Pathology labs in impoverished areas of Africa may not be toasting the five-year anniversary of an innovative program at the Georgia Tech College of Computing, but they do have cause to celebrate the endeavor.
In spring of 2008, the Georgia Tech College of Computing joined laboratory science and computer science in an alliance called Computing for Good, a one semester course offered annually to college seniors and graduate students. The course tackles some of the world’s most vexing health care and social problems and has led to the development of blood safety systems and a basic laboratory information system.
The Computing for Good, or C4G, program was the brainchild of Santosh Vempala, PhD, distinguished professor of computer science at Georgia Tech. As Dr. Vempala tells it, he wanted to “start a program that gave students the opportunity to contribute to society by working on real-world problems and delivering tangible benefits to the communities and organizations with which they worked.” The course enrolls a maximum of 40 students per session and takes on approximately 10 projects per semester.
Since the C4G initiative began, students have churned out about 50 projects, in some cases meeting local or regional needs, and in some cases addressing global problems, says Ellen Zegura, also a professor of computer science at Georgia Tech. In addition to pathology-related endeavors, the course has undertaken projects addressing, among other topics, patient rehabilitation, mental health, autism, asthma, homelessness, and disaster preparedness. Many of the projects continue after a course ends, and students often continue working on them as research assistants, Dr. Vempala notes.
In the early years of the C4G program, Dr. Vempala initiated a pathology-related program that focused on blood safety. The need for the project grew out of a conversation between Dr. Vempala and a colleague from the Centers for Disease Control and Prevention’s Global AIDS Program. During their conversation, Dr. Vempala learned that the CDC was using an Excel-based program to monitor blood supplies and implement standardized testing, and thereby reduce the threat of tainted blood in African countries. But, as Dr. Vempala explains, the agency had to rely on handwritten log books to collect data, which meant blood service centers had to cope with the delays and errors associated with a paper-based system.
In conjunction with two C4G students, Dr. Vempala created a Web-based blood safety system to support the activities of the CDC as part of the U.S. President’s Emergency Plan for AIDS Relief, or PEPFAR. The system electronically monitors the national blood supply in the 14 African countries receiving assistance via PEPFAR.
While working with the CDC and several of the participating countries on the blood safety system, Dr. Vempala realized that the greater need was for a system that monitors each unit of blood from the time it is collected until it’s transfused—vein to vein. This led to the C4G program developing Vein-to-Vein software, which is used to collect, manage, and store relevant information pertaining to blood donations, blood inventory, blood testing, and transfusion requests in hospitals and clinics. National blood centers that use the program can better detect patterns in collection, test results, and utilization, which in turn allows them to make predictions and more accurately plan blood allocation and transportation, Dr. Vempala says.
The V2V program, as it’s called, was designed for low-income African countries with limited Internet access. It is being used in Cameroon and Zambia and is slated to be deployed in select facilities in Ghana and Malawi this summer, Dr. Vempala says.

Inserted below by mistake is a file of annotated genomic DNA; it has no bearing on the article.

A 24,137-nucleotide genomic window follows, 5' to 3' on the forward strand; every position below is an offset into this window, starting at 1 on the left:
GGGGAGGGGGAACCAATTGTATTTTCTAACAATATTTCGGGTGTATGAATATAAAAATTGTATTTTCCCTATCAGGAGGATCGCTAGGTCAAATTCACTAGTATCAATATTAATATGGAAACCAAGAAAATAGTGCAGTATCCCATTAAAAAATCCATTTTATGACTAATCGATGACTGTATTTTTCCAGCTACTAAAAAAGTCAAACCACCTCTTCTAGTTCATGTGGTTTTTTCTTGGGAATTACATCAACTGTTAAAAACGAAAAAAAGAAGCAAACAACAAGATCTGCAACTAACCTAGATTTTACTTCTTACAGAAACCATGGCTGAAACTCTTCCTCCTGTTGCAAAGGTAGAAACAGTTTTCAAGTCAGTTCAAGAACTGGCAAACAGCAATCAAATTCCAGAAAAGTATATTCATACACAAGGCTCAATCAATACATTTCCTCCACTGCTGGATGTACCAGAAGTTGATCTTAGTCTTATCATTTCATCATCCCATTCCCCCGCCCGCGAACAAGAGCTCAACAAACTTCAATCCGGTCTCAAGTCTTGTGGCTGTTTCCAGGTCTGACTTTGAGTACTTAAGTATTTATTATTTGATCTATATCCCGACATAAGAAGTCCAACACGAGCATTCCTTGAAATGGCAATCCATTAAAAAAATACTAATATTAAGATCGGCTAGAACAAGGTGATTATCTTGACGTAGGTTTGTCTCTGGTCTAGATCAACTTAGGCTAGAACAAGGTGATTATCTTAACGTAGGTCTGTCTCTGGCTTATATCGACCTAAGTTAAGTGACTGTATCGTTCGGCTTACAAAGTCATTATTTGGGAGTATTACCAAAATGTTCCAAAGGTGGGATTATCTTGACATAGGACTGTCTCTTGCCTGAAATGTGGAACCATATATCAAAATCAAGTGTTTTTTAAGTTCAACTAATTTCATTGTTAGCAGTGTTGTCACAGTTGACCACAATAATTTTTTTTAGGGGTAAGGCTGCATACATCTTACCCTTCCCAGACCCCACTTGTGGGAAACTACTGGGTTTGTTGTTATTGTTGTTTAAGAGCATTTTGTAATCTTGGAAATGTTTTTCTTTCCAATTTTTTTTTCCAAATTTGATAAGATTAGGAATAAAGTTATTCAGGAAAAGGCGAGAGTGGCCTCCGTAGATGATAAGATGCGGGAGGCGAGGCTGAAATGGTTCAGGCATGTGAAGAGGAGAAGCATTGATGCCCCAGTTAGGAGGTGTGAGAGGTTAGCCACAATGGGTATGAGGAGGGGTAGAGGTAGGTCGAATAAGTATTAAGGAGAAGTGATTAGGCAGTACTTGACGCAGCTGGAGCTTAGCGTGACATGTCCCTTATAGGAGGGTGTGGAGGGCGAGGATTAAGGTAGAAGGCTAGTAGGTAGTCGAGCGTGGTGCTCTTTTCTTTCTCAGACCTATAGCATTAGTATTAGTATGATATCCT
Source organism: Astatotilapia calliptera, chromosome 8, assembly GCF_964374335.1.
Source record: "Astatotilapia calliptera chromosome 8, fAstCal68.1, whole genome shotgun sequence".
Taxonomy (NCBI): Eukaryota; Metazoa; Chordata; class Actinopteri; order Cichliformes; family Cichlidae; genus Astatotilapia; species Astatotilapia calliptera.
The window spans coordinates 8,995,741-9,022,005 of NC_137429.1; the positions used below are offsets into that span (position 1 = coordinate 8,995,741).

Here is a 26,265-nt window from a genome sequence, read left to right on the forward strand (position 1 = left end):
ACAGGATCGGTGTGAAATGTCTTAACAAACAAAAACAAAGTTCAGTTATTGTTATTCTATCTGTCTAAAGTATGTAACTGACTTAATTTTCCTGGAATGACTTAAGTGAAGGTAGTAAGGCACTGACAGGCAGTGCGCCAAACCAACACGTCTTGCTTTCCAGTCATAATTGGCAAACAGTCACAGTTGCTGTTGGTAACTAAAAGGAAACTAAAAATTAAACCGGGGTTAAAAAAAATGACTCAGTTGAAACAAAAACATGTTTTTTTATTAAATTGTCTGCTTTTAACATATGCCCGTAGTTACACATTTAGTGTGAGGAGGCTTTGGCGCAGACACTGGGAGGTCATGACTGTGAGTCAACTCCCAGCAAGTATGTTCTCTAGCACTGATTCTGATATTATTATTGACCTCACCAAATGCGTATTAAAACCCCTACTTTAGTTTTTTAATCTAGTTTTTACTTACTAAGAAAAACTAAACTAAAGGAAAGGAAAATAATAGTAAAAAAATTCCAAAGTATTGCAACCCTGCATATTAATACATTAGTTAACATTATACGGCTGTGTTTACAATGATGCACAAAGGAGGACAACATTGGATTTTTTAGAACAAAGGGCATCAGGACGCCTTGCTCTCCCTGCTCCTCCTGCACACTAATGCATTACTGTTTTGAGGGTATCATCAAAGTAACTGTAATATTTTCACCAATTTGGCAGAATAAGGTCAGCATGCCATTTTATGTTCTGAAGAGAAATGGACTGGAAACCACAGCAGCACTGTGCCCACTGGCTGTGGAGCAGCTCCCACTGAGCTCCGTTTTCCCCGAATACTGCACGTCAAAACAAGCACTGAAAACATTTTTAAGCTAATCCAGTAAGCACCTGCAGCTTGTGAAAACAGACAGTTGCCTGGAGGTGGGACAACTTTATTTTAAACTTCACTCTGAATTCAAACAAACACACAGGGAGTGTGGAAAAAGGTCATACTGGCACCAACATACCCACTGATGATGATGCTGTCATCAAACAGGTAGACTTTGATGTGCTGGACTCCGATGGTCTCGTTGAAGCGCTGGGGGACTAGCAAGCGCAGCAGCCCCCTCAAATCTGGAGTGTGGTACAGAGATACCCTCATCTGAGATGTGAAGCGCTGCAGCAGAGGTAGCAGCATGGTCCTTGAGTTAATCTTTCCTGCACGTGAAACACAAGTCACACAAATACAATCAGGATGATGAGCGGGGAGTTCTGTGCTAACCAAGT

“In addition to providing a robust and reliable solution for data management and an intuitive user interface,” a C4G course description of the project reads, “Vein-to-Vein also provides customization options to the extent possible to cater to the different needs of various labs. ...In the future, V2V plans to provide an SMS [short message system]-based interface for clinics to make requests to blood centers for issuing inventory, and for a transparent and fair way to allocate available blood.”
The C4G’s Basic Laboratory Information System also serves as a data-tracking solution for clinical laboratories in developing countries. Working in partnership with the CDC and the ministries of health in several African nations, Georgia Tech has helped deploy the BLIS in labs in Cameroon, Uganda, Tanzania, Ghana, and the Democratic Republic of Congo to replace their paper-based systems. “During a six-month pilot implementation in three large hospital labs in Cameroon, BLIS accounted for a 66 percent decrease in errors and a 50 percent drop in employee workload,” Dr. Vempala says.
The BLIS has addressed problems of a similar nature to those handled by the V2V system. Manually entering data into paper logs to keep track of patients tested for malaria, HIV, and other diseases is not only time consuming and error prone, it makes it nearly impossible to track patient history, Dr. Vempala explains. “It was virtually impossible to look up a patient’s records because you basically had these big rooms full of paper registers,” he adds.
Besides reducing errors and improving efficiency, the electronic system reduces workload, allowing laboratorians to increase the number of tests they perform each day. And since patients in these countries typically pay a fee for each test performed, pathology labs using the program have, in some cases, seen their revenue double, Dr. Vempala says.
Both the V2V and BLIS programs are cost-effective, he adds, in part, because they use an open-source database. “Integrating data-tracking software in these labs has been difficult in the past, mainly due to high costs and the failure of other system providers to incorporate the varying needs of labs and hospitals from different countries and cultures,” Dr. Vempala explains. “We wanted to design extremely configurable systems that would adapt to fit the needs of users in order to improve workflow and patient care.”